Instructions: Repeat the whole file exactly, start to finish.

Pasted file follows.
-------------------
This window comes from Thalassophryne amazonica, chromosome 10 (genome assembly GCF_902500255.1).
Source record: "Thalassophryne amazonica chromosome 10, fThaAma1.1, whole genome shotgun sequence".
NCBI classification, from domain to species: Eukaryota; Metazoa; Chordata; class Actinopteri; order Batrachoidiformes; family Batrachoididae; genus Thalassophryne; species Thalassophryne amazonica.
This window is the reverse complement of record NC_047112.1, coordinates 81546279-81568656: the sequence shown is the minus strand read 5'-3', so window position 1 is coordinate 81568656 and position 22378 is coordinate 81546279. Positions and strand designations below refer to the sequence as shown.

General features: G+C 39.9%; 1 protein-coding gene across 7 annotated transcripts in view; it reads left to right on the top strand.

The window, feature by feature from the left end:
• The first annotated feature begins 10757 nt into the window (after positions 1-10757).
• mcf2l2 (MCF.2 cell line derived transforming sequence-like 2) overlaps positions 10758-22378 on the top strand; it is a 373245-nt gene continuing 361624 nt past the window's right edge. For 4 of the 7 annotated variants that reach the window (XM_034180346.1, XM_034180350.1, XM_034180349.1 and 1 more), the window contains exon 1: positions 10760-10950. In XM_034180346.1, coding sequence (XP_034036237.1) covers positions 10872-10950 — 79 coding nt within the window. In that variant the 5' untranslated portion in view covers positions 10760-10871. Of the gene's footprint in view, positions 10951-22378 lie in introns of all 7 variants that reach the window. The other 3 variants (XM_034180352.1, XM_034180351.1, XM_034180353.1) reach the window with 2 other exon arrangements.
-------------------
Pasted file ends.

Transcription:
This window comes from Thalassophryne amazonica, chromosome 10 (genome assembly GCF_902500255.1).
Source record: "Thalassophryne amazonica chromosome 10, fThaAma1.1, whole genome shotgun sequence".
NCBI classification, from domain to species: Eukaryota; Metazoa; Chordata; class Actinopteri; order Batrachoidiformes; family Batrachoididae; genus Thalassophryne; species Thalassophryne amazonica.
This window is the reverse complement of record NC_047112.1, coordinates 81546279-81568656: the sequence shown is the minus strand read 5'-3', so window position 1 is coordinate 81568656 and position 22378 is coordinate 81546279. Positions and strand designations below refer to the sequence as shown.

General features: G+C 39.9%; 1 protein-coding gene across 7 annotated transcripts in view; it reads left to right on the top strand.

The window, feature by feature from the left end:
• The first annotated feature begins 10757 nt into the window (after positions 1-10757).
• mcf2l2 (MCF.2 cell line derived transforming sequence-like 2) overlaps positions 10758-22378 on the top strand; it is a 373245-nt gene continuing 361624 nt past the window's right edge. For 4 of the 7 annotated variants that reach the window (XM_034180346.1, XM_034180350.1, XM_034180349.1 and 1 more), the window contains exon 1: positions 10760-10950. In XM_034180346.1, coding sequence (XP_034036237.1) covers positions 10872-10950 — 79 coding nt within the window. In that variant the 5' untranslated portion in view covers positions 10760-10871. Of the gene's footprint in view, positions 10951-22378 lie in introns of all 7 variants that reach the window. The other 3 variants (XM_034180352.1, XM_034180351.1, XM_034180353.1) reach the window with 2 other exon arrangements.